Tuesday, September 09, 2008

The Deadly Writers Patrol

One of my friends and mentors from back in Madison - Craig Werner - is one of the founding members of a writing group that has evolved into a full-fledged magazine, The Deadly Writers Patrol. Here is how they describe themselves:

The Deadly Writer's Patrol began innocently enough. A master's degree student at the University of Chicago living in Madison needed a project to fulfill the requirement of a writing class. Lisa called the Vet Center seeking permission to assemble a group of veterans to instruct them in a particular method of creative writing. The Vet Center staff batted the concept around before giving Lisa tacit approval.

Since its inception in 1981, one of the primary objectives of the Madison, Wisconsin Vet Center has been to assist veterans to express themselves coherently and concisely and effectively. Generally we rely on psychotherapy, particularly group psychotherapy, as the modality to allow meaningful self-expression.

Our experience as counselors tells us that even a veteran's "combat voice" may predate military service. We learn the rules and methods of self-expression at home, in school, from peers, cultural and religious background, television, song, and movies and the military. We adopt a style that works to accomplish our goals in each of those settings.

Like every other institution, the military relies heavily on language and proper use of and understanding of that language. However, in the military, only a few people are allowed to speak. Debate is stifled Silent respect is promoted. Mostly the soldier is at a loss how and where to describe war and his/her role. The war remains under wraps and thus seemingly under control.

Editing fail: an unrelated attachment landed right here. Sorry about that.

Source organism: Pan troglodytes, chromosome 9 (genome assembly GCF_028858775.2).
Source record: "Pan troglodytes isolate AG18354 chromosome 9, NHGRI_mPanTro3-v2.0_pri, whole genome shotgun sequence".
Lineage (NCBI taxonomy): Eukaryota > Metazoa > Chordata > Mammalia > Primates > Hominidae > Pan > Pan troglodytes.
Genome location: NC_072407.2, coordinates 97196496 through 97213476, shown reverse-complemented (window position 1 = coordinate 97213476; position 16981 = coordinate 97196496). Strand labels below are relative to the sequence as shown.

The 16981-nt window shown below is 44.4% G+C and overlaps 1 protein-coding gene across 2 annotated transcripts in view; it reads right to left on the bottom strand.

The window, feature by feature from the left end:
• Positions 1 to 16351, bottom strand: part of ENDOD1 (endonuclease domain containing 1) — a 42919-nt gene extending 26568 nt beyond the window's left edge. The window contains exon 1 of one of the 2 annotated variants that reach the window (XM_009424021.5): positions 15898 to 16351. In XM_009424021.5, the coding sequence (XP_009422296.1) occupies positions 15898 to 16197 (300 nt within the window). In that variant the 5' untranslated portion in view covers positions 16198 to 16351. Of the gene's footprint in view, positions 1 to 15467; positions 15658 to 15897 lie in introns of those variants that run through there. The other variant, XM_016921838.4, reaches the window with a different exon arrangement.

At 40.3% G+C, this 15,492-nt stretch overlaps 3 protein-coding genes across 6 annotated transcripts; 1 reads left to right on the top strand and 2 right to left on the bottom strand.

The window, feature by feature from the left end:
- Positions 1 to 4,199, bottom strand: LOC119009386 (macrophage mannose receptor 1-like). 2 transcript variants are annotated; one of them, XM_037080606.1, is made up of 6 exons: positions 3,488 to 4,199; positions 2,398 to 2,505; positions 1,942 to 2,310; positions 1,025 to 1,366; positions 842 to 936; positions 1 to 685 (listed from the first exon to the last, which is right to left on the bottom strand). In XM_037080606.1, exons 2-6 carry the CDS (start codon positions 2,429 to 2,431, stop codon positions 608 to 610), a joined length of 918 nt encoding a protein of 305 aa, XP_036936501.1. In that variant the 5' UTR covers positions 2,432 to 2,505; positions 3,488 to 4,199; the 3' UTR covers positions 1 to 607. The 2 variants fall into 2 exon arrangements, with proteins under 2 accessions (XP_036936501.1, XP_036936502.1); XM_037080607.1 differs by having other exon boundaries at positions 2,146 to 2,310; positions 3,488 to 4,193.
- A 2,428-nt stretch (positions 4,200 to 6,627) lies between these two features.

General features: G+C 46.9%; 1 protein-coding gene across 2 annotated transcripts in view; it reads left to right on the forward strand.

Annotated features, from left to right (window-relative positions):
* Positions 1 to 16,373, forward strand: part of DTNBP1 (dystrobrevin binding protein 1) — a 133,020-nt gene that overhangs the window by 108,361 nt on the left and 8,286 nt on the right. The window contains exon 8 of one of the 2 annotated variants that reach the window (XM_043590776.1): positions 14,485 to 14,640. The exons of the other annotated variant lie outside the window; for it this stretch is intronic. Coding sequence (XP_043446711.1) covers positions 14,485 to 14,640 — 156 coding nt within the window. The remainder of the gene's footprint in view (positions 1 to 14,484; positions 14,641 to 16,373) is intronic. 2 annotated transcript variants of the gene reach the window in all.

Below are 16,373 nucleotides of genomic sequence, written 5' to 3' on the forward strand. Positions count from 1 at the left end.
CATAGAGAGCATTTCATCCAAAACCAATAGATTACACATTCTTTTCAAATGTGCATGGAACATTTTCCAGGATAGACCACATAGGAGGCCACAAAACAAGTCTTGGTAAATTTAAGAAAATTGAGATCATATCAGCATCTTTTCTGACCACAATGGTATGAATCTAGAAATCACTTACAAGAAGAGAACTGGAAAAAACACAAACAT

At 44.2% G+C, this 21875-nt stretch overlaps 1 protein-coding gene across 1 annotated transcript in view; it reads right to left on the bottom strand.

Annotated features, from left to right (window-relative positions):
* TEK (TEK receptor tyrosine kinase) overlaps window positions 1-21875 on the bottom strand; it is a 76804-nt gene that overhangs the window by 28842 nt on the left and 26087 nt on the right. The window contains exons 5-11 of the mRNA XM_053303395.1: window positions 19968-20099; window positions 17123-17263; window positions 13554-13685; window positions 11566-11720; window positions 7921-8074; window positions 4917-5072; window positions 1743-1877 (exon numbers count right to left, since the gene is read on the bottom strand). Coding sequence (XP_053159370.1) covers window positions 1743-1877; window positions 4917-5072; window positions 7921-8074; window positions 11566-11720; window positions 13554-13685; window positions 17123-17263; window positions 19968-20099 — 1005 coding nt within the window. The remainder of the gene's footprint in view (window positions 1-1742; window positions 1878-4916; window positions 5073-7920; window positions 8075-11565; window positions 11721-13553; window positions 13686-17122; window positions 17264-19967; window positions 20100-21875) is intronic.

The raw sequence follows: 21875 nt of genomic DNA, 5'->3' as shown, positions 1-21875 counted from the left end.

After Tet of 1968 and the presidential elections of the same year, the military lost its ballast that the cause was just, essential and obtainable. As disheartened veterans began returning in numbers to "the world" and began to speak from their soldier's voices, that world, the government, churches and schools discovered that veterans had a message to convey. Groups like Vietnam Veterans Against the War spoke critically. Medals were hurled back into the political face of America. Veterans grew their hair long. Grass roots veterans groups popped up across the country not rallying to the flag but to a belief that the government that induced the war and the military brass that led the war did not share the intensity and destruction of the war.

Of equal strength were those veterans who felt our folly was in not winning the war. We failed to wage war properly.

Yet perhaps an even more numerous group who thought that the war was part of duty and obligation to country existed but stayed out of the fray. Theirs was not to reason why, theirs was but to do or die and later cry.

America went on business as usual while many veterans' lives were stuck in the mountains and rice paddies of Vietnam.

Lisa offered to help veterans purge their disheveled, unvoiced feelings using the constructive and creative techniques of writing. She mentored our writing careers for a semester. Then without a trace she disappeared. We wrote on. One of the original members, Howard Sherpe, dubbed the group the "Deadly Writer's Patrol." We have been meeting for eight years. The current members are: Tom Deits, Jean Duesler, Tom Helgeson, Lisa Photos, Steve Piotrowski, Howard Sherpe, and Craig Werner.

Not all members are veterans but to each the single word "Vietnam" holds deep and deadly meaning. What you are about to read are members' and other invited writers' stories. Vietnam may not be directly mentioned in a story but it is the backdrop, the curtain that rises and falls, the chord that pulls the string.

This is a grassroots project, open to everyone. If you are a Vietnam veteran, I hope you will check it out. If you know a Vietnam veteran, please pass this link along to them and encourage them to subscribe to The Deadly Writers Patrol and, more importantly, to contribute their own thoughts, memories, photos and words to the project. And, even if you are not a Vietnam vet, but are interested in Vietnam and the 1960s, again, please subscribe and consider contributing. Finally, spread the word far and wide. This is a worthy endeavor which deserves wide support... it is good people doing a good thing. I hope you might make the effort to get behind it and help make it a success.

No comments:

Post a Comment